Pollution is the latest threat to younger, healthier-looking skin. We ask the experts how to tackle the problem
You take good care of your skin, you eat right, you moisturise – you’ll look peachy for years to come, right? But then you step outside and your complexion has a new war to fight: pollution.
We know pollution is a huge issue in the UK – scientists have found that as many as 40,000 people are dying from dirty air across the country every year. But it’s not just our bodies that are at risk – it affects our delicate skin, ageing it and making it dull. “As much as 80 percent of premature ageing is from the environment,” says Dr Howard Murad, founder of Murad skincare (murad.co.uk). “But with the rise of urban pollution, advanced skincare solutions are being demanded to combat these environmental stressors.” It’s not just the fumes from car exhaust fumes we have to watch for in the city, either, when it comes to protecting our precious skin. “There are many aggressors out there that cause ageing,” says Dr Murad. “UVA/UVB rays, infrared, high energy visible blue light and particulate matter otherwise known as pollution can trigger the immune system to produce excessive melanin which cause pigmentation and skin darkening, inflammation and weakening of the skin barrier, causing lines and wrinkles. As a result, pollution is said to be one of the major sources of concern for health and beauty. But we have a huge opportunity here to change how our skin ages.”
“Pollution particles are sometimes 20 times smaller than pores, allowing them to penetrate into the deeper layers of the epidermis,” says Louise Thomas, skincare therapist and founder of the Louise Thomas Skincare range (lisaarmitage.com), which is launching this year. A multi-pronged approach is best, but you can start with your skincare. “To really wash away and grime and dirt caused by pollution, it is best to cleanse your face as soon as you get home – this will reduce damage and clogging,” says Stacey Whittaker, award-winning makeup artist and skincare expert. “Also, look for products containing vitamins A, C and E as these protect your skin and act as a barrier against pollution.”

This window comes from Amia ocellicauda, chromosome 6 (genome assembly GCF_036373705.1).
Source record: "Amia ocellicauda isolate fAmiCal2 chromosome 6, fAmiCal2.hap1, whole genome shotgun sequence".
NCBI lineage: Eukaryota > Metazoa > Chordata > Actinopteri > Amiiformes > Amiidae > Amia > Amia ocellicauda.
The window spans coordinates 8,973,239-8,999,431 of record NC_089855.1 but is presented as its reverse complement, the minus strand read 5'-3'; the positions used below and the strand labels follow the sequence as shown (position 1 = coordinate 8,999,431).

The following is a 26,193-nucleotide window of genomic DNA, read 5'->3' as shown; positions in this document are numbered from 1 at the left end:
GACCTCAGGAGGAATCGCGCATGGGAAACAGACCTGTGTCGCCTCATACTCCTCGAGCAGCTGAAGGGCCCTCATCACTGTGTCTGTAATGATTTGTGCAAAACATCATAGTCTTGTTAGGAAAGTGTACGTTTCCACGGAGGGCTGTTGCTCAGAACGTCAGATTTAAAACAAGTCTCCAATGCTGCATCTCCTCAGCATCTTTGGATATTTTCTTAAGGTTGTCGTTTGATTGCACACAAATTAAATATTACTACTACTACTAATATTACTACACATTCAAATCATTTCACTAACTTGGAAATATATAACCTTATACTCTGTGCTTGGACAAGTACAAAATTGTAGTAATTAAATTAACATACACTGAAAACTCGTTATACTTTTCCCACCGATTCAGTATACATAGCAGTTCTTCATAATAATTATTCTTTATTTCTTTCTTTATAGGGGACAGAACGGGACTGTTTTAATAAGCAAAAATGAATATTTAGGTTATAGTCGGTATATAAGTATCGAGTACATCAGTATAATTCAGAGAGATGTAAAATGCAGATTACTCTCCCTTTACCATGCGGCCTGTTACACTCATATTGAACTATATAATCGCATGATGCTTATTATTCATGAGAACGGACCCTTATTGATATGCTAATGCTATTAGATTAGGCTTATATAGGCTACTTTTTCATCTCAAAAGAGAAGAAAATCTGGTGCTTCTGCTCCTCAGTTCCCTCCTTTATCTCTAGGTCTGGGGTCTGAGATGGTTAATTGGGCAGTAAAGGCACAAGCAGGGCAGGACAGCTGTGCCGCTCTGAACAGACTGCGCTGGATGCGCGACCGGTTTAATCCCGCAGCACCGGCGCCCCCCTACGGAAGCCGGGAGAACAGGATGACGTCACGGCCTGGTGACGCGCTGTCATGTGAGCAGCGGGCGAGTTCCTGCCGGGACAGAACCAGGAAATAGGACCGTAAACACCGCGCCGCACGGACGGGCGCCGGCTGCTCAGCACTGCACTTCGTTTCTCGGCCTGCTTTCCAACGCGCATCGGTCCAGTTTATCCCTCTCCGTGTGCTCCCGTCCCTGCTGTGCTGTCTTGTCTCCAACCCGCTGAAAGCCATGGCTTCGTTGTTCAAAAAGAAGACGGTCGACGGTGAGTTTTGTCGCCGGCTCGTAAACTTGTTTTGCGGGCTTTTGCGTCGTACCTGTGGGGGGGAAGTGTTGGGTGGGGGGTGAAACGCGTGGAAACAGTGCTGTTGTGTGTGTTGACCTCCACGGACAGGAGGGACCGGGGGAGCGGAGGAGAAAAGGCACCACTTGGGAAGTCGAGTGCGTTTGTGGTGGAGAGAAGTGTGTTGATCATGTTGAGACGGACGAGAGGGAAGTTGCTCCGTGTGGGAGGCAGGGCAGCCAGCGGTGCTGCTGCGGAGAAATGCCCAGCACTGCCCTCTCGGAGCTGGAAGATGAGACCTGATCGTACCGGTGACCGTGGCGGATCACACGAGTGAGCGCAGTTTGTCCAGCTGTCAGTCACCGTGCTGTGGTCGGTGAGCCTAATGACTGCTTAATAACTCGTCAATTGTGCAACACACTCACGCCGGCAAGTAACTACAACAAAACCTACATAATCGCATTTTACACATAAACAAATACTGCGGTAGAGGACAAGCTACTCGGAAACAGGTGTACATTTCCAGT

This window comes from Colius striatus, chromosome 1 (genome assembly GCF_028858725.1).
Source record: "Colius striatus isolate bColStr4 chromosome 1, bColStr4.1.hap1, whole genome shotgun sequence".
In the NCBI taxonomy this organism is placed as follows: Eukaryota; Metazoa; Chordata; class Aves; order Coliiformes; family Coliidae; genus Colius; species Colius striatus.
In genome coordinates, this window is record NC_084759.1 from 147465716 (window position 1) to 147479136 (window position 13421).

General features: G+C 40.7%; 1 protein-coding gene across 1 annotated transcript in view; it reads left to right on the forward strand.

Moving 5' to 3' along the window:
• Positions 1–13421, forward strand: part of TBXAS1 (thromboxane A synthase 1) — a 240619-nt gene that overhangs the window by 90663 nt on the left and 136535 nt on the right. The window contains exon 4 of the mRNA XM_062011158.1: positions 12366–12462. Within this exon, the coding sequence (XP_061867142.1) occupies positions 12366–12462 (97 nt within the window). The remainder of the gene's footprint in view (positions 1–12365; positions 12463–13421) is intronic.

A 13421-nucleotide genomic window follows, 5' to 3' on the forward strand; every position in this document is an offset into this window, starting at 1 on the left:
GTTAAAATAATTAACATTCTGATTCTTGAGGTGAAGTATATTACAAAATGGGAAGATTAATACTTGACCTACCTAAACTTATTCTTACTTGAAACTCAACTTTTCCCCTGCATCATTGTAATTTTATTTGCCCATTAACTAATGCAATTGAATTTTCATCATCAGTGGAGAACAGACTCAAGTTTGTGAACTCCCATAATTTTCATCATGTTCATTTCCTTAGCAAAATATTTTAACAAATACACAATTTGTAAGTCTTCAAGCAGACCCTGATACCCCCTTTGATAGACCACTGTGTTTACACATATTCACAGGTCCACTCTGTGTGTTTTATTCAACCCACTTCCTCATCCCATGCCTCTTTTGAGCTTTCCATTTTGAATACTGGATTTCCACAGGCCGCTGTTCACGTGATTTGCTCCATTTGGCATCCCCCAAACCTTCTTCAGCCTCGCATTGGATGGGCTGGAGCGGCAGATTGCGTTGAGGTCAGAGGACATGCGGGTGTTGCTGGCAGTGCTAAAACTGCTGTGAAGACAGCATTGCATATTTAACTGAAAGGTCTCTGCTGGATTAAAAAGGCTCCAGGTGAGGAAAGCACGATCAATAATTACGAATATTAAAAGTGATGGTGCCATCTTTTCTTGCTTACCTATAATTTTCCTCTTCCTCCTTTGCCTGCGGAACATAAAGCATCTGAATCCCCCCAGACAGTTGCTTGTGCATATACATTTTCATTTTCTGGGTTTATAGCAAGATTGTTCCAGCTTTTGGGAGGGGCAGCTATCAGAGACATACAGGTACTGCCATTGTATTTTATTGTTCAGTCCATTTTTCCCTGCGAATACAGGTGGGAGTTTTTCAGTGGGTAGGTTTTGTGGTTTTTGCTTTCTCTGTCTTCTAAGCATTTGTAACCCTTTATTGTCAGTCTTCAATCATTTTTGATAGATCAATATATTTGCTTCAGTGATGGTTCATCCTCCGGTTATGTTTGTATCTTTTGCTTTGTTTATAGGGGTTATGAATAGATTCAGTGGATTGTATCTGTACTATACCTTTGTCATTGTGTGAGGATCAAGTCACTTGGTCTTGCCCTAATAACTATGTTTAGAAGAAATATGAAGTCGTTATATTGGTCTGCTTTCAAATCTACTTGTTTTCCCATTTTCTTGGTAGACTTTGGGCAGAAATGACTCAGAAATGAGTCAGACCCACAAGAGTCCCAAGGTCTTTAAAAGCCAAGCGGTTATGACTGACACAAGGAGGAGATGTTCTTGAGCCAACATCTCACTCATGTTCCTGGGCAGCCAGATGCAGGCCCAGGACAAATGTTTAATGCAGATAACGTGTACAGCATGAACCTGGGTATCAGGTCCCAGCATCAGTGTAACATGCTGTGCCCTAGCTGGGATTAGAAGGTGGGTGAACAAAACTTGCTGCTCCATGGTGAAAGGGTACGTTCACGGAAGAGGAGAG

“Look to your diet too,” advises Louise. “Mope up harmful free radicals, which are the thieves of youth, by eating and applying antioxidants. Think green tea, coffee, Tazman pepper berry and dark chocolate.”
“Exercise is very good for the skin generally,” says Dean Nathanson, the founder of the CACI micro-current anti-ageing facials (caci-international.co.uk). “Increased circulation from exercise means that more oxygen and nutrients are delivered to your skin cells, and you can enhance elasticity by toning your facial muscles specifically.
“The worst kind of exercise you can do is high-impact cardio near busy and congested roads,” he continues. “Your skin’s pores are opened up and the increased blood flow means that the pollution from the road – especially particulate matter – can even more easily penetrate the outer layers of the skin and oxidise the dermis which will seriously reduce the collagen levels in the skin. The result from this is a grey, lifeless-looking complexion and more lines and wrinkles.
“Plan your route so that you avoid the busiest roads. Pollution maps of London show that it peaks around certain streets. Wearing a barrier face cream will reduce particulate matter getting into your skin but remember the cream may come off when you perspire.”
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